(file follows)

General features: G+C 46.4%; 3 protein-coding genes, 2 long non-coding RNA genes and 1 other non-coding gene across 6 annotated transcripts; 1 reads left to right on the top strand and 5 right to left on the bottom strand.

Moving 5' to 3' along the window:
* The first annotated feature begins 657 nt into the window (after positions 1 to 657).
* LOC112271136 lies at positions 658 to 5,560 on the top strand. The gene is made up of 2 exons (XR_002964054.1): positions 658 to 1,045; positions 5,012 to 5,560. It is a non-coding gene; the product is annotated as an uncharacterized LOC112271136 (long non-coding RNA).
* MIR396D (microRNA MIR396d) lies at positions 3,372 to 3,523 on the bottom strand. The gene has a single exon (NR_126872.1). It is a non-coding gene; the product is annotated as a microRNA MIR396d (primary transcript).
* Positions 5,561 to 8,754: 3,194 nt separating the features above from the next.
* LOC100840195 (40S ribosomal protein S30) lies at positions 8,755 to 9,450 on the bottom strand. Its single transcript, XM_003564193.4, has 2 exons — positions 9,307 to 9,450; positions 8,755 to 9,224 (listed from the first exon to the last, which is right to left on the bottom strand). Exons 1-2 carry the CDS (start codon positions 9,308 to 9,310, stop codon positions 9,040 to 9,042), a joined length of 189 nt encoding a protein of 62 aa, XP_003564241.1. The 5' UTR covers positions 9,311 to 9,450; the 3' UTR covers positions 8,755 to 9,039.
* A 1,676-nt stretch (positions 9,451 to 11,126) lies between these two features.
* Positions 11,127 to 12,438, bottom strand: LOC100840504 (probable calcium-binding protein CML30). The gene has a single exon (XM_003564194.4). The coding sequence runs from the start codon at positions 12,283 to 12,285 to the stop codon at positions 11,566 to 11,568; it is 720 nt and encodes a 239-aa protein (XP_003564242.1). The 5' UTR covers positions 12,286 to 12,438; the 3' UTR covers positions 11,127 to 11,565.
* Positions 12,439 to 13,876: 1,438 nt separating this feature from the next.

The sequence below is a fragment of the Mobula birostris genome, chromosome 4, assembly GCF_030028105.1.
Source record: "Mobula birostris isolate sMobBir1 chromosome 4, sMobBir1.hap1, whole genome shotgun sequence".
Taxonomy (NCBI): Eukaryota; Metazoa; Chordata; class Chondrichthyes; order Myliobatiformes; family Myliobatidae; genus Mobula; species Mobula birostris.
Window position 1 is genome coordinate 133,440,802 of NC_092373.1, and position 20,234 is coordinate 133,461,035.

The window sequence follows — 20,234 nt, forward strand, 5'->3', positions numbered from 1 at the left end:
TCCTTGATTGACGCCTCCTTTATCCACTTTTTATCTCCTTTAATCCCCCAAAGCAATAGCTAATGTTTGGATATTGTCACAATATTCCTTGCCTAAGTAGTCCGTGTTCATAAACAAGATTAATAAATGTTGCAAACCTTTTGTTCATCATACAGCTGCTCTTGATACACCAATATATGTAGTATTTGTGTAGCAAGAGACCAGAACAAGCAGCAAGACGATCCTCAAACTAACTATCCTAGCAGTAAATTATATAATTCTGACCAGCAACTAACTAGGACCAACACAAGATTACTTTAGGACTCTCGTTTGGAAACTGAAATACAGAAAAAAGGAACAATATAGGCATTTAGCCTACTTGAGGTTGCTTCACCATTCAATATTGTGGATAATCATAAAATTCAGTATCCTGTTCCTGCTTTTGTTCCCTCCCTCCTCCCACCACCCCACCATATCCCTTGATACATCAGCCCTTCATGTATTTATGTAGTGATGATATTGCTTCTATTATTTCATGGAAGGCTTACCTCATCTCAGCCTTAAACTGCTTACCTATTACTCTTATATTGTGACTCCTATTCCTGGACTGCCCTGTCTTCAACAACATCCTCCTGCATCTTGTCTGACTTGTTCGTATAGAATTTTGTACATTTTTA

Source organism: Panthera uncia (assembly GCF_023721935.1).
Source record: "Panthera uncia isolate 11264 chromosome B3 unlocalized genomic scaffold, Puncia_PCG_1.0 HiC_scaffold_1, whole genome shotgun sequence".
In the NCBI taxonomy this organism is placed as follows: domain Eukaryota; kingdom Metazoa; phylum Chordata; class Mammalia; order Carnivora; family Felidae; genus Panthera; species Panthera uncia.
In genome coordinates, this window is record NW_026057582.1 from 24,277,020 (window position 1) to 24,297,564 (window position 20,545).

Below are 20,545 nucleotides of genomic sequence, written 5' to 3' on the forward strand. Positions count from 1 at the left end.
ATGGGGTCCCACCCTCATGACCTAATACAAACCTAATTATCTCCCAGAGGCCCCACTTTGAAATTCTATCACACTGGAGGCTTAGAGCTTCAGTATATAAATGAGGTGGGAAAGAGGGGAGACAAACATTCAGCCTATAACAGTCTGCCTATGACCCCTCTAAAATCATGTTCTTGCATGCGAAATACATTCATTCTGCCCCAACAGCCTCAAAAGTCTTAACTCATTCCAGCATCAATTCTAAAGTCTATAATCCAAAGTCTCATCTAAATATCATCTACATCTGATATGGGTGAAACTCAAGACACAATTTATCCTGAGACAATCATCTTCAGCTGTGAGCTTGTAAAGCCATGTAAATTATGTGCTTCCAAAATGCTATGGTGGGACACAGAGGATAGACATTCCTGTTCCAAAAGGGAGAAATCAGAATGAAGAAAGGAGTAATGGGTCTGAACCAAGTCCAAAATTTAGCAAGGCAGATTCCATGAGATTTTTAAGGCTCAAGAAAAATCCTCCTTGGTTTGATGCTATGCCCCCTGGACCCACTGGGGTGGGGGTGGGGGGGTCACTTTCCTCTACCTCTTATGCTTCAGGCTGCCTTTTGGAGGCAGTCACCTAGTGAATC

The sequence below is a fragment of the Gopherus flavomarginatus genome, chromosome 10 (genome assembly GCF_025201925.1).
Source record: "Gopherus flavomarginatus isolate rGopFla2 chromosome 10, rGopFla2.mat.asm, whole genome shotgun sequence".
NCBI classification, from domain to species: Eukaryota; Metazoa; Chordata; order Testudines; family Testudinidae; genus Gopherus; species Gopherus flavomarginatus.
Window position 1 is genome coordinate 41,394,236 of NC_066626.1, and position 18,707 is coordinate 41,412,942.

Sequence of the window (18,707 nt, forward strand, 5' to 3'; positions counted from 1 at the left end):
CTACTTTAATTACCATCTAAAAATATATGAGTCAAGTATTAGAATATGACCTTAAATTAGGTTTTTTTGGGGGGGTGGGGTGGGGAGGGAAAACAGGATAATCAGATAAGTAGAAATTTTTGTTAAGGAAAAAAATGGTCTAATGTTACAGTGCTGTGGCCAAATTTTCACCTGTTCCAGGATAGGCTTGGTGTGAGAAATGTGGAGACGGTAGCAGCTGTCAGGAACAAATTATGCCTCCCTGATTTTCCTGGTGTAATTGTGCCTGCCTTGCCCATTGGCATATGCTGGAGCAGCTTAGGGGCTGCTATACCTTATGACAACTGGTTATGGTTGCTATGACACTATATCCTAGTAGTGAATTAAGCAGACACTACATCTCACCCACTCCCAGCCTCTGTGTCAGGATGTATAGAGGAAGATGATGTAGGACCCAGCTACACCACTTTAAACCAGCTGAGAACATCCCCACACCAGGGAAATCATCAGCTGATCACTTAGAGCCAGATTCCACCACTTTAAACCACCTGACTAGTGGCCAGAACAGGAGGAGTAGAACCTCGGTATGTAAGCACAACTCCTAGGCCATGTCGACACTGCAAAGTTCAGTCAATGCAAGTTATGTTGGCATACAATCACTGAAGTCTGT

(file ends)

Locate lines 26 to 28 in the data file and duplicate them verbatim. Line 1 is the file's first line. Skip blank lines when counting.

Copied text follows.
Window position 1 is genome coordinate 41,394,236 of NC_066626.1, and position 18,707 is coordinate 41,412,942.

Sequence of the window (18,707 nt, forward strand, 5' to 3'; positions counted from 1 at the left end):
CTACTTTAATTACCATCTAAAAATATATGAGTCAAGTATTAGAATATGACCTTAAATTAGGTTTTTTTGGGGGGGTGGGGTGGGGAGGGAAAACAGGATAATCAGATAAGTAGAAATTTTTGTTAAGGAAAAAAATGGTCTAATGTTACAGTGCTGTGGCCAAATTTTCACCTGTTCCAGGATAGGCTTGGTGTGAGAAATGTGGAGACGGTAGCAGCTGTCAGGAACAAATTATGCCTCCCTGATTTTCCTGGTGTAATTGTGCCTGCCTTGCCCATTGGCATATGCTGGAGCAGCTTAGGGGCTGCTATACCTTATGACAACTGGTTATGGTTGCTATGACACTATATCCTAGTAGTGAATTAAGCAGACACTACATCTCACCCACTCCCAGCCTCTGTGTCAGGATGTATAGAGGAAGATGATGTAGGACCCAGCTACACCACTTTAAACCAGCTGAGAACATCCCCACACCAGGGAAATCATCAGCTGATCACTTAGAGCCAGATTCCACCACTTTAAACCACCTGACTAGTGGCCAGAACAGGAGGAGTAGAACCTCGGTATGTAAGCACAACTCCTAGGCCATGTCGACACTGCAAAGTTCAGTCAATGCAAGTTATGTTGGCATACAATCACTGAAGTCTGT